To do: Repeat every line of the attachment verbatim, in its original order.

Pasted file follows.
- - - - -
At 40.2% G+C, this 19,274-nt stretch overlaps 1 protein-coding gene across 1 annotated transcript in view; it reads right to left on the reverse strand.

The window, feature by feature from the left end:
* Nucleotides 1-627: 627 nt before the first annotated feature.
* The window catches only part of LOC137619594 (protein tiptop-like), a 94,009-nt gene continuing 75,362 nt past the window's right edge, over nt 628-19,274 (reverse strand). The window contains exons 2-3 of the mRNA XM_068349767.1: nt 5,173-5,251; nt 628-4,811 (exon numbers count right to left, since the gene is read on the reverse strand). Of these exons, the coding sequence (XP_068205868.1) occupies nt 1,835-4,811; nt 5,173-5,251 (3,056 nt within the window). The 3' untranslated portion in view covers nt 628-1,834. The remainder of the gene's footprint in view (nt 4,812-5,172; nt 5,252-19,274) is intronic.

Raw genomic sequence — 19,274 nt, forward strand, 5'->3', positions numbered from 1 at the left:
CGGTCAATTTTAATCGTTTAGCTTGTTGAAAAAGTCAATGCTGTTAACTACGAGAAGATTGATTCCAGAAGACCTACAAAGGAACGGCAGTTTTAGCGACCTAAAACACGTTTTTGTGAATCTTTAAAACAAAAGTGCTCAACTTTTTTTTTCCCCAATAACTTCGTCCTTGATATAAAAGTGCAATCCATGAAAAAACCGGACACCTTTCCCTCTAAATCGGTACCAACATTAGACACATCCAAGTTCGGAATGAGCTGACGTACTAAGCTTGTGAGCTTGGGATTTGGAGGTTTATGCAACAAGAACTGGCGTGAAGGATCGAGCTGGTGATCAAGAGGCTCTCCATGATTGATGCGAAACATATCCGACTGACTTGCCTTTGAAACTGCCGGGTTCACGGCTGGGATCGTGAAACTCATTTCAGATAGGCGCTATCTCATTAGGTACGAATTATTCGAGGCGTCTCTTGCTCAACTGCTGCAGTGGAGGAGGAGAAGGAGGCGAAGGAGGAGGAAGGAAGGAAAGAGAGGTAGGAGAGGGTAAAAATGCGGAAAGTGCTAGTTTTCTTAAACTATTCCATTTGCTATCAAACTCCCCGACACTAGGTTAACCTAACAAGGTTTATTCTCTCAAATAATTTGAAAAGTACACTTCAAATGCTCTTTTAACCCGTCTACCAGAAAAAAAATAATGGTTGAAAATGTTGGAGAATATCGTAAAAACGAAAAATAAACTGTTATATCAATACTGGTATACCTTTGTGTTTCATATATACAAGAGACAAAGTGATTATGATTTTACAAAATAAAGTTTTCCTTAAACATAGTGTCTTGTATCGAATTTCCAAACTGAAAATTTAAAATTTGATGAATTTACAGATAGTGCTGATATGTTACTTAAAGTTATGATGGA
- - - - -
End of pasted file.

At 40.2% G+C, this 19,274-nt stretch overlaps 1 protein-coding gene across 1 annotated transcript in view; it reads right to left on the reverse strand.

The window, feature by feature from the left end:
* Nucleotides 1-627: 627 nt before the first annotated feature.
* The window catches only part of LOC137619594 (protein tiptop-like), a 94,009-nt gene continuing 75,362 nt past the window's right edge, over nt 628-19,274 (reverse strand). The window contains exons 2-3 of the mRNA XM_068349767.1: nt 5,173-5,251; nt 628-4,811 (exon numbers count right to left, since the gene is read on the reverse strand). Of these exons, the coding sequence (XP_068205868.1) occupies nt 1,835-4,811; nt 5,173-5,251 (3,056 nt within the window). The 3' untranslated portion in view covers nt 628-1,834. The remainder of the gene's footprint in view (nt 4,812-5,172; nt 5,252-19,274) is intronic.

Raw genomic sequence — 19,274 nt, forward strand, 5'->3', positions numbered from 1 at the left:
CGGTCAATTTTAATCGTTTAGCTTGTTGAAAAAGTCAATGCTGTTAACTACGAGAAGATTGATTCCAGAAGACCTACAAAGGAACGGCAGTTTTAGCGACCTAAAACACGTTTTTGTGAATCTTTAAAACAAAAGTGCTCAACTTTTTTTTTCCCCAATAACTTCGTCCTTGATATAAAAGTGCAATCCATGAAAAAACCGGACACCTTTCCCTCTAAATCGGTACCAACATTAGACACATCCAAGTTCGGAATGAGCTGACGTACTAAGCTTGTGAGCTTGGGATTTGGAGGTTTATGCAACAAGAACTGGCGTGAAGGATCGAGCTGGTGATCAAGAGGCTCTCCATGATTGATGCGAAACATATCCGACTGACTTGCCTTTGAAACTGCCGGGTTCACGGCTGGGATCGTGAAACTCATTTCAGATAGGCGCTATCTCATTAGGTACGAATTATTCGAGGCGTCTCTTGCTCAACTGCTGCAGTGGAGGAGGAGAAGGAGGCGAAGGAGGAGGAAGGAAGGAAAGAGAGGTAGGAGAGGGTAAAAATGCGGAAAGTGCTAGTTTTCTTAAACTATTCCATTTGCTATCAAACTCCCCGACACTAGGTTAACCTAACAAGGTTTATTCTCTCAAATAATTTGAAAAGTACACTTCAAATGCTCTTTTAACCCGTCTACCAGAAAAAAAATAATGGTTGAAAATGTTGGAGAATATCGTAAAAACGAAAAATAAACTGTTATATCAATACTGGTATACCTTTGTGTTTCATATATACAAGAGACAAAGTGATTATGATTTTACAAAATAAAGTTTTCCTTAAACATAGTGTCTTGTATCGAATTTCCAAACTGAAAATTTAAAATTTGATGAATTTACAGATAGTGCTGATATGTTACTTAAAGTTATGATGGA